Originally printed in the October 2018 issue of Produce Business.
Asian and Hispanic consumers are helping introduce more exotic varieties to mainstream.
Dig a little deep, and you’ll get to the roots. And once retailers discover the flavor, versatility, and growing popularity of lesser-known root vegetables, they’re also likely to find an opportunity to increase sales of these products. There’s a built-in market of consumers who already know and love these root vegetables, and also a potential new customer base of foodies and consumers who want to eat healthier.
“Root vegetables have really moved from the slow cooker to the grill and roasting pan,” says Michael Schutt, senior category manager for produce at Raley’s, based in Sacramento, CA. “They have also migrated from side to center plate. Consumers are seeking bright colors, varied textures and loads of nutrients in their vegetables, and this category has those characteristics in spades.”
Not Your Typical Root Vegetables
Root vegetables such as carrots, potatoes and onions have been staples in kitchens for generations, but there are many other options that offer terrific taste and versatility, and they can add excitement and new flavors to the dinner table.
Jessie Capote is principal and executive vice president of J&C Tropicals, based in Miami. J&C is a third-generation, family-owned grower, packer and distributor of more than 65 tropical fruits and vegetables, and has farms in the Redland agricultural region, south of Miami, as well as in central South America and the Caribbean.
“If you’ve known us for the past 54 years, you’d probably say, ‘Those are the root vegetable guys, because that’s how the business was founded,’ ” says Capote. “It is our oldest and most hardcore line because we currently farm, or have farmed, all of the root vegetables in that category, and it gets pretty specialized.”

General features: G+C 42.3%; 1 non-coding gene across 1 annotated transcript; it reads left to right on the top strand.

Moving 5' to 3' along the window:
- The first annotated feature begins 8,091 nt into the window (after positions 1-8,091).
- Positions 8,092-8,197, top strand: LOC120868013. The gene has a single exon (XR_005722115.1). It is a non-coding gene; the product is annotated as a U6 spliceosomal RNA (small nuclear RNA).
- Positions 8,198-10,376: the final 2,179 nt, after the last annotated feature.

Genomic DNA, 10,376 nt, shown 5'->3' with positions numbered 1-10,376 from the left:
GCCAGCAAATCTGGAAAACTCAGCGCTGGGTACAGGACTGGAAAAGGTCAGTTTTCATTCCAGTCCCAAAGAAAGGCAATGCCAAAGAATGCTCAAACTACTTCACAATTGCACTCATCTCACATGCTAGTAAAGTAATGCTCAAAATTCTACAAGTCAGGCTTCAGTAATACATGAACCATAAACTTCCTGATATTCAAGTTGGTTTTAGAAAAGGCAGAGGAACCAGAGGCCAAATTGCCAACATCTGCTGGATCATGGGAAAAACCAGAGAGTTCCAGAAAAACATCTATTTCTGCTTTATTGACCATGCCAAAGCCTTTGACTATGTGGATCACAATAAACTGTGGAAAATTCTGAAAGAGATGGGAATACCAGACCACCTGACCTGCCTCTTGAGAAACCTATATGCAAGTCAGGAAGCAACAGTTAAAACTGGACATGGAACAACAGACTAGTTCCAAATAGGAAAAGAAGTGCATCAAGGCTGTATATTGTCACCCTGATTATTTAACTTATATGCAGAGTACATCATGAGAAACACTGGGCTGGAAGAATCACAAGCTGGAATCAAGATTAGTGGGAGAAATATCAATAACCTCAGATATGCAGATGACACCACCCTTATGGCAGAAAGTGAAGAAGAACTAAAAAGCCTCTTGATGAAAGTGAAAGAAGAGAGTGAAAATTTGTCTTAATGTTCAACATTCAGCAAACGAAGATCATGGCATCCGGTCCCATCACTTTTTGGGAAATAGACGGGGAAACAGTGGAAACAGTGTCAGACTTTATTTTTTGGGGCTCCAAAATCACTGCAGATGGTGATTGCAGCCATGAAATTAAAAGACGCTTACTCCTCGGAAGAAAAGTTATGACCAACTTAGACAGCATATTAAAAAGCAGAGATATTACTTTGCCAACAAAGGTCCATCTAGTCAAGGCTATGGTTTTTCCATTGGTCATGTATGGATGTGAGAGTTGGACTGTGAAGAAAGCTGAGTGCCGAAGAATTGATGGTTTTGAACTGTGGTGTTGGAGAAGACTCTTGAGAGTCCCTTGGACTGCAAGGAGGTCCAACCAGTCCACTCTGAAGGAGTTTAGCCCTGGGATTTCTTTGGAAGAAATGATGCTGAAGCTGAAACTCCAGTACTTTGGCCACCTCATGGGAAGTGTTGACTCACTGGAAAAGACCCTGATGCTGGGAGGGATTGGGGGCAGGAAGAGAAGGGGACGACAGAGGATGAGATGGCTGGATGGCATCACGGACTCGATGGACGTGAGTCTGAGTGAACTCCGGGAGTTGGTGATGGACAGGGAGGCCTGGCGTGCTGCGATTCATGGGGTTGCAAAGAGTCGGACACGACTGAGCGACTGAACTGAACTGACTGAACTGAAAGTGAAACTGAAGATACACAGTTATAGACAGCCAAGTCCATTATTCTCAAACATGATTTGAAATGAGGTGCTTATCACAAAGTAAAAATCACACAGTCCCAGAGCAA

Capote says yucca root and ginger are J&C’s most mainstream root vegetables, and the company also offers many specialty veggies.
“There are tropical root vegetables that are pretty niche for Asian and Hispanic demographics,” he says.
Those include Malanga, which has three varieties: blanca, lila and eddo. There’s also Malanga coco, also known as taro root, and boniato. “That’s a Caribbean sweet potato that we grew in Cuba way back when. We brought the seed to the United States and we grow it in the Redlands,” says Capote. “That’s actually the product that founded the company.” He adds that J&C grows about 1,000 acres of boniato in the Redlands.
J&C also carries a diverse line of yams. Not the yams that are best-known in the United States, but two varieties of white yams that are grown in Colombia and Costa Rica. Also key is a yellow yam operation in Jamaica.
Chris Lindley, chief executive of Flavorful Brands, a company based in Ladera Ranch, CA, that specializes in sourcing high-quality vegetable seed and produce for the market, says lots of root vegetables are growing in popularity. These include beets because of their health benefits and parsnips because of their increased use by chefs.
“Flavorful Brands partners with Bejo Seeds to create products that result in the highest-quality produce filled with flavor for consumers who will be reintroduced to great everyday produce,” says Lindley.
Other vegetables Flavorful Brands specializes in through its partnership with Bejo Seeds are onions, shallots, radishes, rutabaga, leeks, parsnips, potatoes, fennel and celeriac.
Jeff Trickett of Bejo Seeds says many of these vegetables are traditionally popular in northern regions, where they are used during the winter when there is a lack of local vegetable production.
“Root veggies typically can be stored for quite some time, so in winter you can have veggies to eat from storage,” says Trickett.
Radishes are a fairly common root vegetable and often are featured in salads. But these crisp, delicious and healthy root vegetables can be featured in many ways.
“The overall ‘eating for a better health’ trend encompasses all vegetables and promotions about eating all the colors, and that includes red items,” says Jeff Walker of TC Marketing, Inc., headquartered in Napoleon, OH. TC Marketing is a full-service fruit and vegetable brokerage that works with farms to grow and package the Tem-Cole and Top Class radish brands.